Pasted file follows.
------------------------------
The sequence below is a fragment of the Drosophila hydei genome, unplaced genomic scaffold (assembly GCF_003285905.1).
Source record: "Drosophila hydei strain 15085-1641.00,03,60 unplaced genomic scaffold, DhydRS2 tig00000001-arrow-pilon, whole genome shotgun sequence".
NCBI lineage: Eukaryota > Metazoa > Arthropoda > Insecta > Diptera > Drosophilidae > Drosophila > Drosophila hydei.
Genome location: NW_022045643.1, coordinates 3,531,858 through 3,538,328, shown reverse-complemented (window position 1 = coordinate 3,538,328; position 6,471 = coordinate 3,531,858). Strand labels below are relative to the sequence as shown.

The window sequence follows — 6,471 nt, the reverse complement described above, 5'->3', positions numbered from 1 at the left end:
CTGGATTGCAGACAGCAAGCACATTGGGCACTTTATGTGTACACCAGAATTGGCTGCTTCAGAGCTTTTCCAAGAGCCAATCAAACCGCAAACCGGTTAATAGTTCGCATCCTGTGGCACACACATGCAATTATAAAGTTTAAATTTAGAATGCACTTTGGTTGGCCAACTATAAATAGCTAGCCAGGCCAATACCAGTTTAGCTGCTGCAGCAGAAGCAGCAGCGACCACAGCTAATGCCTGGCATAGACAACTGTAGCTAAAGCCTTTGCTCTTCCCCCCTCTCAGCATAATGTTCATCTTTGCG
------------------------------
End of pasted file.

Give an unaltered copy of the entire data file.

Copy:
The sequence below is a fragment of the Drosophila hydei genome, unplaced genomic scaffold (assembly GCF_003285905.1).
Source record: "Drosophila hydei strain 15085-1641.00,03,60 unplaced genomic scaffold, DhydRS2 tig00000001-arrow-pilon, whole genome shotgun sequence".
NCBI lineage: Eukaryota > Metazoa > Arthropoda > Insecta > Diptera > Drosophilidae > Drosophila > Drosophila hydei.
Genome location: NW_022045643.1, coordinates 3,531,858 through 3,538,328, shown reverse-complemented (window position 1 = coordinate 3,538,328; position 6,471 = coordinate 3,531,858). Strand labels below are relative to the sequence as shown.

The window sequence follows — 6,471 nt, the reverse complement described above, 5'->3', positions numbered from 1 at the left end:
CTGGATTGCAGACAGCAAGCACATTGGGCACTTTATGTGTACACCAGAATTGGCTGCTTCAGAGCTTTTCCAAGAGCCAATCAAACCGCAAACCGGTTAATAGTTCGCATCCTGTGGCACACACATGCAATTATAAAGTTTAAATTTAGAATGCACTTTGGTTGGCCAACTATAAATAGCTAGCCAGGCCAATACCAGTTTAGCTGCTGCAGCAGAAGCAGCAGCGACCACAGCTAATGCCTGGCATAGACAACTGTAGCTAAAGCCTTTGCTCTTCCCCCCTCTCAGCATAATGTTCATCTTTGCG